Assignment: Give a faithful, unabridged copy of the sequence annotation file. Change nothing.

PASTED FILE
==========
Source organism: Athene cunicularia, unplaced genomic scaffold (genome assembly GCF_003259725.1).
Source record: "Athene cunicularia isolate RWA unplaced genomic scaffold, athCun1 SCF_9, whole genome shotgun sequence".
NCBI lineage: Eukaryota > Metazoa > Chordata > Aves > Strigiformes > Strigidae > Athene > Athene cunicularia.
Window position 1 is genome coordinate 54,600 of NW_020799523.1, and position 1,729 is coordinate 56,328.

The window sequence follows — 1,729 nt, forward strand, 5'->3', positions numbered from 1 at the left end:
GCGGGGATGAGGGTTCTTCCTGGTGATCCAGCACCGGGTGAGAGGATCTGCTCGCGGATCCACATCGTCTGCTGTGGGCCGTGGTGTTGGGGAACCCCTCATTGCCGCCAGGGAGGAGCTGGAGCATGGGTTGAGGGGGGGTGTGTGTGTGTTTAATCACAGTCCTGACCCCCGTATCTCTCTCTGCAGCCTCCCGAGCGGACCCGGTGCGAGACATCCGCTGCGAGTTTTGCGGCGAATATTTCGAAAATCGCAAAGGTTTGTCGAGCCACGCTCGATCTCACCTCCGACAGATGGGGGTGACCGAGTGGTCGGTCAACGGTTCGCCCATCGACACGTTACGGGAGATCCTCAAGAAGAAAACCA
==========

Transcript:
Source organism: Athene cunicularia, unplaced genomic scaffold (genome assembly GCF_003259725.1).
Source record: "Athene cunicularia isolate RWA unplaced genomic scaffold, athCun1 SCF_9, whole genome shotgun sequence".
NCBI lineage: Eukaryota > Metazoa > Chordata > Aves > Strigiformes > Strigidae > Athene > Athene cunicularia.
Window position 1 is genome coordinate 54,600 of NW_020799523.1, and position 1,729 is coordinate 56,328.

The window sequence follows — 1,729 nt, forward strand, 5'->3', positions numbered from 1 at the left end:
GCGGGGATGAGGGTTCTTCCTGGTGATCCAGCACCGGGTGAGAGGATCTGCTCGCGGATCCACATCGTCTGCTGTGGGCCGTGGTGTTGGGGAACCCCTCATTGCCGCCAGGGAGGAGCTGGAGCATGGGTTGAGGGGGGGTGTGTGTGTGTTTAATCACAGTCCTGACCCCCGTATCTCTCTCTGCAGCCTCCCGAGCGGACCCGGTGCGAGACATCCGCTGCGAGTTTTGCGGCGAATATTTCGAAAATCGCAAAGGTTTGTCGAGCCACGCTCGATCTCACCTCCGACAGATGGGGGTGACCGAGTGGTCGGTCAACGGTTCGCCCATCGACACGTTACGGGAGATCCTCAAGAAGAAAACCA